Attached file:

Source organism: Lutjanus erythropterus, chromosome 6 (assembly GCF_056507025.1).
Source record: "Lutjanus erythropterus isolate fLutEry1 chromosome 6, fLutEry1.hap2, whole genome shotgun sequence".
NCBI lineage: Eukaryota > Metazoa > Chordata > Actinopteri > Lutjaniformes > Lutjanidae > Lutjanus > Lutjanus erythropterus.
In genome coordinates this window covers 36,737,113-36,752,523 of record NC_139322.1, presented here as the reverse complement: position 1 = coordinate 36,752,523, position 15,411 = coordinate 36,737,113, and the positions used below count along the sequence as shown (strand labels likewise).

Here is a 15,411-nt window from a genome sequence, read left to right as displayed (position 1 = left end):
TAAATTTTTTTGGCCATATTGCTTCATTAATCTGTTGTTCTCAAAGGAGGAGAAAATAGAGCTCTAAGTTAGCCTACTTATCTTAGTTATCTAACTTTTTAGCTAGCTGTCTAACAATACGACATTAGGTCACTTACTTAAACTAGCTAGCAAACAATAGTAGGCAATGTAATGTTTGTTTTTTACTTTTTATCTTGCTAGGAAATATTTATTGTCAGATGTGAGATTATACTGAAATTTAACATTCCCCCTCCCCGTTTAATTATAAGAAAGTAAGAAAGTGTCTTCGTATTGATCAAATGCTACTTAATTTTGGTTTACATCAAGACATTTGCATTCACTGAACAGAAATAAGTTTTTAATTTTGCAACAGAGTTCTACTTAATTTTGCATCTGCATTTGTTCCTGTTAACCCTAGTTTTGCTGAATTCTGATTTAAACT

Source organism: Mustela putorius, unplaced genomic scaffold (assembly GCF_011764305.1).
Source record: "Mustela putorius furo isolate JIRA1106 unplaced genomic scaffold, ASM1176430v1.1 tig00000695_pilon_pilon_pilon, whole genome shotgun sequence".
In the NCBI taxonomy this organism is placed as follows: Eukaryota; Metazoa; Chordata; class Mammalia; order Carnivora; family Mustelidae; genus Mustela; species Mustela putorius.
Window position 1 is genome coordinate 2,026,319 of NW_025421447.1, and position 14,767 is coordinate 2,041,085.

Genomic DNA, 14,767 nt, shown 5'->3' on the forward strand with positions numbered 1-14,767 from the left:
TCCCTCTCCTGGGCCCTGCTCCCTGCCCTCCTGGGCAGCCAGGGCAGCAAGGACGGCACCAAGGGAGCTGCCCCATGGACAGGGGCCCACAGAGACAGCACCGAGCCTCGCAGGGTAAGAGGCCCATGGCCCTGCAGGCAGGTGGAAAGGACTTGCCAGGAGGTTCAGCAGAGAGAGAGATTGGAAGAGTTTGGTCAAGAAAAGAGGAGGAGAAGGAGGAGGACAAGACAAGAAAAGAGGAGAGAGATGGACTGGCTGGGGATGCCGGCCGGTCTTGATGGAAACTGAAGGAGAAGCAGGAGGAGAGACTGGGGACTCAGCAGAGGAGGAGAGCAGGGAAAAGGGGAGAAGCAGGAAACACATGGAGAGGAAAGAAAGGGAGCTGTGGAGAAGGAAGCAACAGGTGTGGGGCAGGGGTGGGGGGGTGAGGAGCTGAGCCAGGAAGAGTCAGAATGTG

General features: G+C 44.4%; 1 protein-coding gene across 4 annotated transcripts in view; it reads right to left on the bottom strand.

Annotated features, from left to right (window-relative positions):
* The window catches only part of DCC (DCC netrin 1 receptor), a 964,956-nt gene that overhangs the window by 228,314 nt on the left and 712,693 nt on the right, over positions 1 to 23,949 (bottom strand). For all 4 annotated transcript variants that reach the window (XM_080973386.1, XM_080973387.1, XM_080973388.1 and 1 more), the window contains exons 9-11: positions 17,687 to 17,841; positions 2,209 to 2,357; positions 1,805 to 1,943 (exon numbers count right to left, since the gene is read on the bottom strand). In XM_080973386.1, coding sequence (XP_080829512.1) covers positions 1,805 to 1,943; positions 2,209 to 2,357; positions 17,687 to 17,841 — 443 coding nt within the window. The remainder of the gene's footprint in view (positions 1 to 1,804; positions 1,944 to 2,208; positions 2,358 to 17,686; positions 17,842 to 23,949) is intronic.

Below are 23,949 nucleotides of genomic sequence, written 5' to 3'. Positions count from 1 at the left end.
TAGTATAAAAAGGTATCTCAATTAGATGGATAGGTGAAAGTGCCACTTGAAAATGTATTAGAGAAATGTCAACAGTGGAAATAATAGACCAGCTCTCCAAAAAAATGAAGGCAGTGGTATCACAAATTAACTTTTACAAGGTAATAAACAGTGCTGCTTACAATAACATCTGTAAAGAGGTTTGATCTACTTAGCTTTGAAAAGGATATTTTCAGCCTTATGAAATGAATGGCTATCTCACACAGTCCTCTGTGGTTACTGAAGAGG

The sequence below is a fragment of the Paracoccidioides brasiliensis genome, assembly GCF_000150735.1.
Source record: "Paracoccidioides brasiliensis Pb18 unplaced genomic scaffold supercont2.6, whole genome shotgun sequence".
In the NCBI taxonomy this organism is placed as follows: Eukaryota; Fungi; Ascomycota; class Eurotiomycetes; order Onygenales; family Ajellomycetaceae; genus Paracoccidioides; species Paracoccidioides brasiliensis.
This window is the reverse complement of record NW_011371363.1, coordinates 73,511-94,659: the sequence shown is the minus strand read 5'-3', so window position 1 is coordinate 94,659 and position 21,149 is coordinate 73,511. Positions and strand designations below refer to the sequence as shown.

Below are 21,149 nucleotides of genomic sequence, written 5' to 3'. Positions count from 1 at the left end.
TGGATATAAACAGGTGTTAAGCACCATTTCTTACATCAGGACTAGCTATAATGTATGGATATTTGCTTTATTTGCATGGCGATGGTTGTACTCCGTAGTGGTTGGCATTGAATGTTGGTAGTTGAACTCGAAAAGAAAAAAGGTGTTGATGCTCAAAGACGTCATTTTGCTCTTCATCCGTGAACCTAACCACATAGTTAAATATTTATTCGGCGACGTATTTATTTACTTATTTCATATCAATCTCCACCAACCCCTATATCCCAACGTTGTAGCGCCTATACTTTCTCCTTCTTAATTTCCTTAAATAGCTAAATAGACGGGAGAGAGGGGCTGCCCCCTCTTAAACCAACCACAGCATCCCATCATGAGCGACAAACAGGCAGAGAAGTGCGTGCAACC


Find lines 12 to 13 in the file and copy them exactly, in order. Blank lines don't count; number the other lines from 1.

TCCCTCTCCTGGGCCCTGCTCCCTGCCCTCCTGGGCAGCCAGGGCAGCAAGGACGGCACCAAGGGAGCTGCCCCATGGACAGGGGCCCACAGAGACAGCACCGAGCCTCGCAGGGTAAGAGGCCCATGGCCCTGCAGGCAGGTGGAAAGGACTTGCCAGGAGGTTCAGCAGAGAGAGAGATTGGAAGAGTTTGGTCAAGAAAAGAGGAGGAGAAGGAGGAGGACAAGACAAGAAAAGAGGAGAGAGATGGACTGGCTGGGGATGCCGGCCGGTCTTGATGGAAACTGAAGGAGAAGCAGGAGGAGAGACTGGGGACTCAGCAGAGGAGGAGAGCAGGGAAAAGGGGAGAAGCAGGAAACACATGGAGAGGAAAGAAAGGGAGCTGTGGAGAAGGAAGCAACAGGTGTGGGGCAGGGGTGGGGGGGTGAGGAGCTGAGCCAGGAAGAGTCAGAATGTG

General features: G+C 44.4%; 1 protein-coding gene across 4 annotated transcripts in view; it reads right to left on the bottom strand.